In what is becoming a near-monthly escape, Colorado hospitals last week narrowly avoided getting hit with tens of millions of dollars in federal funding cuts. But the victory comes with a catch — they have to do it all over again next month.
The cuts would come from what are called “disproportionate share payments,” which help hospitals that treat a lot of uninsured people and, thus, often don’t get paid for the care they provide. According to a memo prepared this month for the legislature’s Joint Budget Committee, Colorado hospitals receive more than $100 million a year in federal DSH — pronounced “dish” — payments, as they are known.
The payments have been on the federal government’s chopping block since the passage of the Affordable Care Act. The thinking was that, with the ACA expected to lead to fewer people without insurance, the federal government could scale back on helping hospitals treat the uninsured. This has proven true in Colorado, where the uninsured rate has dropped by more than half and where hospitals have reduced the annual amount of free care they shoulder by more than $400 million, according to the budget committee memo.
But hospitals have successfully fought off the cuts for years — most recently in September, when Congress punted the cuts to Nov. 21. Now, with the passage of a budget measure to keep the government open for another month, Congress has again delayed the cuts, until Dec. 20.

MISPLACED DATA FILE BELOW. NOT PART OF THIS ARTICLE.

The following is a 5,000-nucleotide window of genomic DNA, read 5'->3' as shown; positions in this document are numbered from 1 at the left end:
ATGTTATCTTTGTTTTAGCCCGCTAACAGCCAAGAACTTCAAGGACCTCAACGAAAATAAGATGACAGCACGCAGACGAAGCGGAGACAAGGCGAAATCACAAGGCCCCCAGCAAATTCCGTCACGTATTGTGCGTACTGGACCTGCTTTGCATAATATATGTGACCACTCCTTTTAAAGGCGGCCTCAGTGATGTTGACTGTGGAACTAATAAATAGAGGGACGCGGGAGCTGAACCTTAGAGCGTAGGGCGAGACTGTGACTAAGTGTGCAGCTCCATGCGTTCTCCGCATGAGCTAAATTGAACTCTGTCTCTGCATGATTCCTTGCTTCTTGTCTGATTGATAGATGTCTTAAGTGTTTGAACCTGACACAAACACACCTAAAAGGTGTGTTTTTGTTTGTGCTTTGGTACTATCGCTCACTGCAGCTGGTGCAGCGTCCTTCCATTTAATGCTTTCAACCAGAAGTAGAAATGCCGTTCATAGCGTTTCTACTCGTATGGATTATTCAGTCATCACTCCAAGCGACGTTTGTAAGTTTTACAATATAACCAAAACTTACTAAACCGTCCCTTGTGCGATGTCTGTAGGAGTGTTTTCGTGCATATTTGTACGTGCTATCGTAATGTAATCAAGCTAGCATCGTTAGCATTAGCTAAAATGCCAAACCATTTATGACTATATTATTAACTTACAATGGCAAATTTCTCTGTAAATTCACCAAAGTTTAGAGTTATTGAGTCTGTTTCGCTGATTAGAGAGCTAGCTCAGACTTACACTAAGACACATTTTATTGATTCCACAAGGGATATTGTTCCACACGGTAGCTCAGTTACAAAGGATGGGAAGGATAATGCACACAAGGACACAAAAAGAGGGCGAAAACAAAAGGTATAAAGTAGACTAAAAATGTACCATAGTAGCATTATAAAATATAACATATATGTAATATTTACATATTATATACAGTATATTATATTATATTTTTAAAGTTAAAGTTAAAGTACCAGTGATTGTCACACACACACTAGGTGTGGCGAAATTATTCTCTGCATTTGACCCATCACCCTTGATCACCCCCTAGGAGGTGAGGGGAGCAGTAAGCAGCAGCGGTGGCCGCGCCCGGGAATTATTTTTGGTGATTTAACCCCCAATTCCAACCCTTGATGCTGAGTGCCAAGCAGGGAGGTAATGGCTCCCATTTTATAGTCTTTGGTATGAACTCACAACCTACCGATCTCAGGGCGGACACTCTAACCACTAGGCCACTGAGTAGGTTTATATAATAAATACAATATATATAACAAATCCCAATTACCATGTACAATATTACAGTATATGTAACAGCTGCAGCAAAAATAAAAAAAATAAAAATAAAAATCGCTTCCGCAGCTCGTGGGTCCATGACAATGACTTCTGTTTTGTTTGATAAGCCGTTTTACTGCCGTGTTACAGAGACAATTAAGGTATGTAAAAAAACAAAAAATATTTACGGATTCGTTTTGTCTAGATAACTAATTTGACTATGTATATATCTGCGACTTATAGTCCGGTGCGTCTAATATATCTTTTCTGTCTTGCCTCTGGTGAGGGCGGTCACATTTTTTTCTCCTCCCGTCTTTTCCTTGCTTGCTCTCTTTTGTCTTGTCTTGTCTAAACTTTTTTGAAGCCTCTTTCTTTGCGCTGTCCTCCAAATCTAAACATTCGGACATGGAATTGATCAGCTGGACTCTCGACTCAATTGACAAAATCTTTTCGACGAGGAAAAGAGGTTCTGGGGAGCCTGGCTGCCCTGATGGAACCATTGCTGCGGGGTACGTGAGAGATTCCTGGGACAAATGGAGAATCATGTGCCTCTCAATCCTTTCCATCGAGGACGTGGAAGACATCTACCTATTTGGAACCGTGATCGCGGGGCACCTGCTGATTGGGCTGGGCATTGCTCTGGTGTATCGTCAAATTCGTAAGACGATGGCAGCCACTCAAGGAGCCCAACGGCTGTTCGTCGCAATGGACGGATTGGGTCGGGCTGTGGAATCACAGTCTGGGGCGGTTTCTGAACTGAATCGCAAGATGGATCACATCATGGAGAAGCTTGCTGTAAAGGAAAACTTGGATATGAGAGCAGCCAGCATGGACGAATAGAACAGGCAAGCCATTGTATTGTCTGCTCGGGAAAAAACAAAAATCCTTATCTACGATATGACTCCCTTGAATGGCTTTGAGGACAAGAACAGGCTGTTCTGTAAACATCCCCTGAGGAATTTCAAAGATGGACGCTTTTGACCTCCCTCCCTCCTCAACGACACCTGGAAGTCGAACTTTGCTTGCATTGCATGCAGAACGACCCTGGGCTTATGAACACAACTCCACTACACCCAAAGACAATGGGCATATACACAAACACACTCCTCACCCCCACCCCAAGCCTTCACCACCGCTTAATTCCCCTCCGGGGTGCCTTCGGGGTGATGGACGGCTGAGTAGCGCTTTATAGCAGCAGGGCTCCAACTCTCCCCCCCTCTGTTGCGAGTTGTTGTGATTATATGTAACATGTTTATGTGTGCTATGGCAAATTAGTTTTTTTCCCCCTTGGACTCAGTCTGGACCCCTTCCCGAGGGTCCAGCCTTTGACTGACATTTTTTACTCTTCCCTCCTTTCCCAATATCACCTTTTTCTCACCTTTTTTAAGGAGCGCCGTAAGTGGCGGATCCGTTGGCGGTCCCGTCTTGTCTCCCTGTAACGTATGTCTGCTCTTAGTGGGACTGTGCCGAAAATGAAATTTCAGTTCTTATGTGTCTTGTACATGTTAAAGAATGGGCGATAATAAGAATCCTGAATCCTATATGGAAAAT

To Colorado hospitals, that was a good sign.
“We appreciate the efforts of our legislators to work out a solution that does not harm safety net hospitals that rely on this funding and believe the latest resolution shows efforts will continue,” Denver Health CEO Robin Wittenstein said in a written statement.
Denver Health received more than a third of the state’s total DSH payments last fiscal year — about $39 million — while Children’s Hospital Colorado, North Colorado Medical Center, University of Colorado Hospital and Platte Valley Medical Center also received big chunks. In total, 19 hospitals across the state benefited from DSH payments last fiscal year, according to the budget committee memo.
Nationwide, the DSH cuts are expected to total about $4 billion. But it’s unclear how deeply the cuts will dig into Colorado hospital budgets.
The budget committee memo says Colorado hospitals are looking at about a $28 million funding cut in 2020. That’s down from an estimated $35 million cut in September, when Gov. Jared Polis wrote a letter to the state’s congressional delegation urging them to postpone the cuts because “safety net and rural hospitals depend on DSH payments to help them provide care to the community.”
When the Colorado Hospital Association wrote its own letter to the state’s congressional delegation in October, however, it estimated the cuts at $70 million for 2020 and increasing in subsequent years.
“Such devastating reductions will affect funding used to support vital care provided to vulnerable patients across Colorado,” Steven Summer, the association’s president and CEO, wrote in the letter.
In October, Denver Health’s chief financial officer told The Colorado Times Recorder that the cuts would probably not be so steep as to force layoffs at the hospital. But she said the hospital may have to hold off on plans to expand services outside its central Denver campus.